In the first diplomatic efforts to defuse chronic tensions, the two have also agreed to launch regular, high-level talks next month on how to set standards of behavior for cyber security and commercial espionage. But don’t expect anything concrete from these meetings. The state of cyberspace diplomacy is heading only south.
Please read the full column here.
You could be out of pocket as well as out of office if you reveal too much
It may be so much the norm and standard practice one often never think twice but go along with it, totally oblivious to the risks and implications…
I am referring to those seemingly harmless out-of-office notifications: Consider how sensitive personal and company information as well as chain of command details were often automatically and unnecessarily revealed to the world.
US decision to ban Chinese computer parts could mean no computers
The American Congress signed a US appropriations bill into law late March that restricts government purchase of Chinese computer equipments and technologies on fear of cyber-espionage risks.
The move inevitably prompted strong retaliation from China but my immediate curious question is: Where on earth is the US planning to buy its hardware, when even the major US brands like Dell, Apple and Hewlett-Packard – and also many Japanese, Korean and Taiwanese brands – are made in China?
I have 2 solutions…..
Please read the full column here.
The Security Assault on Social Networks
Forget hacking. It works but it’s illegal.
Big data mining is the future of cyber espionage. It is not illegal as long as the data is open source and in the public domain. And all that data on “open” social networking Web sites are most vulnerable.
Two recent commercially developed software packages could soon be giving your government and employer and possibly anyone else who is interested – ways to spy on you like never before, including monitoring your words, your movements and even your plans now and into the future.
The Companies Ordinance review has been years in the making
A recent hotly debated topic in Hong Kong relates to the government’s attempt to rewrite the Companies Ordinance, spurred largely by the sudden public realization that the resulting new Companies Bill was already passed in the local legislature without much media attention and the rude awakening to the subsequent impacts.
Much of the current media focus and public debates have been placed on only one aspect of the many proposed changes: to withhold from the public parts of the identification numbers and details of the residential addresses of company directors found in the Hong Kong company registration records.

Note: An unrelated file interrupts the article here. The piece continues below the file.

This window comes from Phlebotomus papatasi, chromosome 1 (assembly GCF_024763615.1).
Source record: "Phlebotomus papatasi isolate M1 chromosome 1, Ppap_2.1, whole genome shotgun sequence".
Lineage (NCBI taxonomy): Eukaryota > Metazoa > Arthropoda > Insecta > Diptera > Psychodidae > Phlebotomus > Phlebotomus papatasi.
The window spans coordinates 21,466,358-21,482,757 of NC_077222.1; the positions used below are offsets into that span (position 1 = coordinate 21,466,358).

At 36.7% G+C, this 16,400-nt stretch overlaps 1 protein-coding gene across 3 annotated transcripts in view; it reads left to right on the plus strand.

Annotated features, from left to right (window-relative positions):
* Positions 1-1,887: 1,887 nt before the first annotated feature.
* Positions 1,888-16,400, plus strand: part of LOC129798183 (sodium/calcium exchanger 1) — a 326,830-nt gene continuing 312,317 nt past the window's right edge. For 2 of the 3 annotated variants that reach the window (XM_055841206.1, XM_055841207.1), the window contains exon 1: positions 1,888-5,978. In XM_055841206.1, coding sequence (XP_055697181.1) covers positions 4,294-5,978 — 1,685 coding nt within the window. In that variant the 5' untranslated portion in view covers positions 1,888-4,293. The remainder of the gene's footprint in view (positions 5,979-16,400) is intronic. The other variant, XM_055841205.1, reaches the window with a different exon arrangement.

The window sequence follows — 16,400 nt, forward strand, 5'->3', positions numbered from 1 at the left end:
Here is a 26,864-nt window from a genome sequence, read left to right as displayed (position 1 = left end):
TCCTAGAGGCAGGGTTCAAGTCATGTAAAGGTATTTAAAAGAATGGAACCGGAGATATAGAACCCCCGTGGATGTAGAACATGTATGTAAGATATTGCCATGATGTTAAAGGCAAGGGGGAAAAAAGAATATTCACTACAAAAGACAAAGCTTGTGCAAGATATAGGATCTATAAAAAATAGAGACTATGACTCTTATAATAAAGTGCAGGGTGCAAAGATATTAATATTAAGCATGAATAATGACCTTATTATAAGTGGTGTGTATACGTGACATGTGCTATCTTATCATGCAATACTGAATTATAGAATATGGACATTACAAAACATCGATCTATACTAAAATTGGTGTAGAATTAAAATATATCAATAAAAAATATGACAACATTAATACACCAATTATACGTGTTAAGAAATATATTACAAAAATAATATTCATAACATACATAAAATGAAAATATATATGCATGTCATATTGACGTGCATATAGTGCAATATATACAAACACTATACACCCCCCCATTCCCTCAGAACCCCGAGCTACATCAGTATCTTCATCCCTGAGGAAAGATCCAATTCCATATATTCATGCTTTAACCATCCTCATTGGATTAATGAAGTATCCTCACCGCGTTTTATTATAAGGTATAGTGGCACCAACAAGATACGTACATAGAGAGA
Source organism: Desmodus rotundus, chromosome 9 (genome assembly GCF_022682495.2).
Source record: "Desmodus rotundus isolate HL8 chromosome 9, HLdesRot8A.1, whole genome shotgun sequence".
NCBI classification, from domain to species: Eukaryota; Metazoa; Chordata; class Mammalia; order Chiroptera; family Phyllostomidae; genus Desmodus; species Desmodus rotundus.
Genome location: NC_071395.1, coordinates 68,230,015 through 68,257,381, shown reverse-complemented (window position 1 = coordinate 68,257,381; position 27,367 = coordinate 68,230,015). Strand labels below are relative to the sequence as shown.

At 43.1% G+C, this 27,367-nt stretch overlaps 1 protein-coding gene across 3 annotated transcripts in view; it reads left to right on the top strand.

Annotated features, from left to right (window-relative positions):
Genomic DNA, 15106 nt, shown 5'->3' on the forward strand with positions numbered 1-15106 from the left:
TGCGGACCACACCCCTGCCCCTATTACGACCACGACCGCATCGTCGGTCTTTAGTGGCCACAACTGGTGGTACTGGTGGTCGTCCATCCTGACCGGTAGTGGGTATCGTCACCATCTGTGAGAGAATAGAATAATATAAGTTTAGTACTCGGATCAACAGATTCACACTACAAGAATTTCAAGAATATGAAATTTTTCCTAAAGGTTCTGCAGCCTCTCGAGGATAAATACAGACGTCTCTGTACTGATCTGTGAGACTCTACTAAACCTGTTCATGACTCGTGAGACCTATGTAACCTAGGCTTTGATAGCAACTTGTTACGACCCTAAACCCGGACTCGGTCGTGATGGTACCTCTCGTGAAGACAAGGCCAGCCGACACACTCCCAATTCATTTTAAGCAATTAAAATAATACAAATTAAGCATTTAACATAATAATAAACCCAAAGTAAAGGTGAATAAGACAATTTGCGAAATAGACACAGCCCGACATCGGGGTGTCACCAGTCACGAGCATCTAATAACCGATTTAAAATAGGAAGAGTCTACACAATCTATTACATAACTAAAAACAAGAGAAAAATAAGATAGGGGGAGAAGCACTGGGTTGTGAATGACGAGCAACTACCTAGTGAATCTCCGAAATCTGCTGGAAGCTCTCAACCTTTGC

The lightning rod for public concern has struck many a wrong cord, including outcries about the suppression of transparency and apprehension over possible government submission to China’s will.
This column looks at the roots of the situation and puts the fuss in perspective.
Please read full article here.
Spying on Spies
The FBI probe into the scandal involving former CIA director David Petraeus and his mistress may have stolen global headlines the past week.
But there is something else the FBI knows that should warrant more attention. Something closer to those of us less exalted than the boss of the world’s most famous spy agency.
The FBI is known to have video footage, covertly taken in a hotel room somewhere in China, showing how Chinese agents broke in and swept through the belongings and laptop of an American businessman.
There were recent media reports of similar incidents. The FBI is now showing the clip as a warning to corporate security experts of major US companies.
The FBI also warned some months ago about the risks of using hotel wi-fi networks and recommended all government officials, businessmen and academic personnel take extra caution when traveling abroad.
Whilst the corporate world is often most at risks, the average citizens are also highly vulnerable, especially to electronic surveillance on home and foreign soil.
So what can one do to protect the personal data and business secrets on the computers, especially when traveling abroad?
A little secret and long overdue column – as I have promised some weeks ago.
How about leading a cyber lifestyle without the risks of compromising your computer, privacy and precious confidential data… ie. your life?!
There’s an easy solution and you do not have to be a computer expert. But the CIA, MI6, etc, wouldn’t want you to know the trick… because you can beat those spies and hackers by going online and leaving no trace.
Read the full article here.
… is possibly in your mouth?!
I’m glad I have not gone that far yet but nevertheless happy to read this piece of news article. I always advised my friends not to leave their computers and phones in their hotel room, or unattended for that matter, as spies will not only break into their room but also their devices. In fact, in certain countries, these agents are tasked to target certain individuals and business travelers the moment they left the airport. And they will wait patiently for the opportunity to penetrate their data. As a rule of thumb, the bigger the city and the hotel, the bigger the risks… because Ahem, I know only too well from… never mind.
Anyway, no one seems to believe or take it seriously. So I’m glad this story printed not only what I always wanted to say but also gave insights on some interesting counter-measures. Kind of paranoid for the men on the streets but… I hope you don’t have to go so far as planting the SD card in your mouth.
If it falls into the wrong hands, it could cause you plenty of trouble
I love my iPhone but I always look at it with deep suspicion. It probably knows more about me than my puffy pillows. But unlike them, it could easily betray me one day.
Blame it on Steve Jobs but I assume I’m not alone. Most of us have fallen prey to the modern digital world.
We take for granted the unlimited things we can do with our smartphones.
It isn’t as straightforward as it looks
Corporate espionage used to be rather straightforward – as the typical Coke-Pepsi textbook example illustrates, in which each tries to steal the other’s recipe for sugared water. It is a crime when someone steals company data/trade secrets and passes it to a business rival.
Well, yes — but not quite, in the case a series of court decisions in the United States that complicate the issue considerably (Read the entire column here and there).